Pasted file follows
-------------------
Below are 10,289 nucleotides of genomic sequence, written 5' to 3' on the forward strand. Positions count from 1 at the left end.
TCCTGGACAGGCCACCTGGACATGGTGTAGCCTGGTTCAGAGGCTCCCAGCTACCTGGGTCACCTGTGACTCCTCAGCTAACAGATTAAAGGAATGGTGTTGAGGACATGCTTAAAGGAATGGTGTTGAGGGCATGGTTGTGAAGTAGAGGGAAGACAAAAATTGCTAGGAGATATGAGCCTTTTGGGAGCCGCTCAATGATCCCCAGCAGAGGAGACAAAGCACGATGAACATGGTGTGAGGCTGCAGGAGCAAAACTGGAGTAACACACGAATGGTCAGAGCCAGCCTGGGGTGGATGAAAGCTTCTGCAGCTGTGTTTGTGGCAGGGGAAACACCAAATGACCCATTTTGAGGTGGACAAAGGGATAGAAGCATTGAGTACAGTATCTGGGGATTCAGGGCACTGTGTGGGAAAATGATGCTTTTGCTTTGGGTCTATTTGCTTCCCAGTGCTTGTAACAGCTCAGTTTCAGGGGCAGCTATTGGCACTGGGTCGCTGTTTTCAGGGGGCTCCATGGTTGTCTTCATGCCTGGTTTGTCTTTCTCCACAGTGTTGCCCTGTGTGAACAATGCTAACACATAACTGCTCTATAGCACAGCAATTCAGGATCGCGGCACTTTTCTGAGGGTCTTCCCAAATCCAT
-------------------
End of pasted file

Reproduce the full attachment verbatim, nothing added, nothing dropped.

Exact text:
Below are 10,289 nucleotides of genomic sequence, written 5' to 3' on the forward strand. Positions count from 1 at the left end.
TCCTGGACAGGCCACCTGGACATGGTGTAGCCTGGTTCAGAGGCTCCCAGCTACCTGGGTCACCTGTGACTCCTCAGCTAACAGATTAAAGGAATGGTGTTGAGGACATGCTTAAAGGAATGGTGTTGAGGGCATGGTTGTGAAGTAGAGGGAAGACAAAAATTGCTAGGAGATATGAGCCTTTTGGGAGCCGCTCAATGATCCCCAGCAGAGGAGACAAAGCACGATGAACATGGTGTGAGGCTGCAGGAGCAAAACTGGAGTAACACACGAATGGTCAGAGCCAGCCTGGGGTGGATGAAAGCTTCTGCAGCTGTGTTTGTGGCAGGGGAAACACCAAATGACCCATTTTGAGGTGGACAAAGGGATAGAAGCATTGAGTACAGTATCTGGGGATTCAGGGCACTGTGTGGGAAAATGATGCTTTTGCTTTGGGTCTATTTGCTTCCCAGTGCTTGTAACAGCTCAGTTTCAGGGGCAGCTATTGGCACTGGGTCGCTGTTTTCAGGGGGCTCCATGGTTGTCTTCATGCCTGGTTTGTCTTTCTCCACAGTGTTGCCCTGTGTGAACAATGCTAACACATAACTGCTCTATAGCACAGCAATTCAGGATCGCGGCACTTTTCTGAGGGTCTTCCCAAATCCAT